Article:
Querying data on StackOverflow is a bit different from the other options. StackExchange offers the "Data Explorer" which allows us to compose queries and ask for data: https://data.stackexchange.com/stackoverflow/query/new
You can use the following query as a starting point:
with mentions_per_month as (selectconcat(datepart(year, CreationDate),'-', datepart(month, CreationDate)) as year_month,count(1) as mentions,sum(ViewCount) as viewsfromPostswhereTitle LIKE '%##Topic##%'/*anddatepart(year,CreationDate) LIKE '2016' */group byconcat(datepart(year, CreationDate),'-', datepart(month, CreationDate)))selectyear_month,mentions,sum(mentions) over (order by year_month) as mentions_cum,views,sum(views) over (order by year_month) as views_cumfrommentions_per_monthorder byyear_month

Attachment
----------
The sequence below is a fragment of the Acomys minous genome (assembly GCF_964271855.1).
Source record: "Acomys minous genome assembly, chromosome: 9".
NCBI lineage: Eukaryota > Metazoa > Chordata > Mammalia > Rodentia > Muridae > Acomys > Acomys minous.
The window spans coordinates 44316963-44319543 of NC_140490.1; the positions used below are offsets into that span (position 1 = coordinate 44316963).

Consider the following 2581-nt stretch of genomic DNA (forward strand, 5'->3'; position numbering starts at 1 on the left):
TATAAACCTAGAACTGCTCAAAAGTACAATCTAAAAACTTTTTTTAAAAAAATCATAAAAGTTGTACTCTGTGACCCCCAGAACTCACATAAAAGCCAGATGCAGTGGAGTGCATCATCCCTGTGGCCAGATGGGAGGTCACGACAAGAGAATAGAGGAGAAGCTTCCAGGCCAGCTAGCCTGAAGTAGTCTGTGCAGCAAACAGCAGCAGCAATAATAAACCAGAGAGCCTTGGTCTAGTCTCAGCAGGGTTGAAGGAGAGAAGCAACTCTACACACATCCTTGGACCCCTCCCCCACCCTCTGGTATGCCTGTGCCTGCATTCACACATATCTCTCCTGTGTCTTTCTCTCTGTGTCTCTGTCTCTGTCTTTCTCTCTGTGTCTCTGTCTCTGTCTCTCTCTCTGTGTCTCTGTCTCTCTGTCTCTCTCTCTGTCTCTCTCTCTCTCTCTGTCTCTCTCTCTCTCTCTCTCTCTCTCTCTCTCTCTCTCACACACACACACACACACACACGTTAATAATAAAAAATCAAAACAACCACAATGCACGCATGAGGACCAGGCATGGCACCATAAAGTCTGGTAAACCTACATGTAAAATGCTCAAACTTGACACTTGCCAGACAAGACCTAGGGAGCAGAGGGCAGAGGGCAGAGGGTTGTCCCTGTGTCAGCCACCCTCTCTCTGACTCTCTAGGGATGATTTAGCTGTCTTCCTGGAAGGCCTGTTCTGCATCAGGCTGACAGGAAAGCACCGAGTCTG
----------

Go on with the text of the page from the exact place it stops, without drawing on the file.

About the Author
Jens has experience in building native apps for iOS and Android, built hybrid apps with Xamarin, React Native and Flutter, worked on backends using PHP, Java and Go. He's been in roles ranging from development to architecture and led smaller and larger engineering teams.
Throughout his whole career he realized that working with APIs is way too complicated, repetitive and needs a lot more standardization and automation. That's why he started WunderGraph, to make usage of APIs and collaboration through APIs easier.
He believes that businesses of the future will be built on top of collaborative systems that are connected through APIs. Making usage, exploration, sharing and collaboration with and through APIs easier is key to achieve this goal.